There is inequity in savings opportunities.

According to Forbes, 21% of Americans aren’t saving, and 75% of Americans that are saving don’t save enough for retirement. On top of that, White workers are consistently paid more than Black and Hispanic workers across nearly every educational level. This racial wealth gap stems from the institutionalized racism that has systematically allowed women, people of color and other marginalized groups to be discriminated against by their employers. If you're saving from what you earn, that gap also impacts those marginalized groups' ability to save for and live a comfortable presence in retirement.

Graph: Average hourly wages, by race/ethnicity and education, 2019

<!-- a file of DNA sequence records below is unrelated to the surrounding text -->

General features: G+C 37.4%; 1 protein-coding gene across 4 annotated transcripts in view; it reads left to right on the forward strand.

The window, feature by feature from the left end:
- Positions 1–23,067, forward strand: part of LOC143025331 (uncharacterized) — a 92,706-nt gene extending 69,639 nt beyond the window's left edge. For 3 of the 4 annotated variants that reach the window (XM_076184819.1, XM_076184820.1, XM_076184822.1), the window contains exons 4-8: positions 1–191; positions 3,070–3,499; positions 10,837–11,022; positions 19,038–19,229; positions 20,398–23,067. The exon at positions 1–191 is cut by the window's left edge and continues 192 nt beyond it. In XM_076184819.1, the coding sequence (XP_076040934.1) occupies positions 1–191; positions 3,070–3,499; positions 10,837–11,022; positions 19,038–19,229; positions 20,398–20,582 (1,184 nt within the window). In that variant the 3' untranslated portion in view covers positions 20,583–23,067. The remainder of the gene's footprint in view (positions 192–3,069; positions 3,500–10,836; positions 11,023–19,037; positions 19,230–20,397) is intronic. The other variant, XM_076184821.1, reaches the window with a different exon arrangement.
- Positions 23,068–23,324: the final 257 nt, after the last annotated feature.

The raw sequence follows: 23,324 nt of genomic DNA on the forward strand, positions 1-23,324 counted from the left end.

While saving money is a good financial practice to learn, we should acknowledge that it is a practice many people struggle to do for various reasons. There should be no guilt attached to someone's inability or lack of funds to start a savings plan. Considering the disparities the coronavirus pandemic has exposed and exacerbated, I want to encourage those who can, to support local minority-owned businesses and to advocate for our less privileged peers. And if you are among those who haven't yet started to save, give it some consideration. Whether you start today, or when things take a new direction for you, it is never too late, or too early to get started.

Keep the ideas addressed in this post in mind. Start establishing your finances by opening an account with a bank or credit union. Budget to make sure you’re not spending beyond your means. Save so that you have the money to spend on things that bring you joy, invest in the communities you care about, and support yourself through retirement.

Sites used for research:

Forbes Advisor